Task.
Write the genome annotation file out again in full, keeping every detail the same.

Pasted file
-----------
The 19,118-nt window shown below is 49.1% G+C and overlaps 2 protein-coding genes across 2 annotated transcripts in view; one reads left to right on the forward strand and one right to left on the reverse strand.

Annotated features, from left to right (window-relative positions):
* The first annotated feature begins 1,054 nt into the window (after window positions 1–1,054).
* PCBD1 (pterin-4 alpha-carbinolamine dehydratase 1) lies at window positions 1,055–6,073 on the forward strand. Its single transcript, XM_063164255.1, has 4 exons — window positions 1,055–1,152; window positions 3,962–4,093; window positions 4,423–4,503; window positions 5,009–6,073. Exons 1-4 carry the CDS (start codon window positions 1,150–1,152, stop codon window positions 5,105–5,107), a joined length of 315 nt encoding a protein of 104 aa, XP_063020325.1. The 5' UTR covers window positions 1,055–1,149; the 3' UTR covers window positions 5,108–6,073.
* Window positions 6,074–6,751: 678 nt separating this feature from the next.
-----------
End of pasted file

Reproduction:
The 19,118-nt window shown below is 49.1% G+C and overlaps 2 protein-coding genes across 2 annotated transcripts in view; one reads left to right on the forward strand and one right to left on the reverse strand.

Annotated features, from left to right (window-relative positions):
* The first annotated feature begins 1,054 nt into the window (after window positions 1–1,054).
* PCBD1 (pterin-4 alpha-carbinolamine dehydratase 1) lies at window positions 1,055–6,073 on the forward strand. Its single transcript, XM_063164255.1, has 4 exons — window positions 1,055–1,152; window positions 3,962–4,093; window positions 4,423–4,503; window positions 5,009–6,073. Exons 1-4 carry the CDS (start codon window positions 1,150–1,152, stop codon window positions 5,105–5,107), a joined length of 315 nt encoding a protein of 104 aa, XP_063020325.1. The 5' UTR covers window positions 1,055–1,149; the 3' UTR covers window positions 5,108–6,073.
* Window positions 6,074–6,751: 678 nt separating this feature from the next.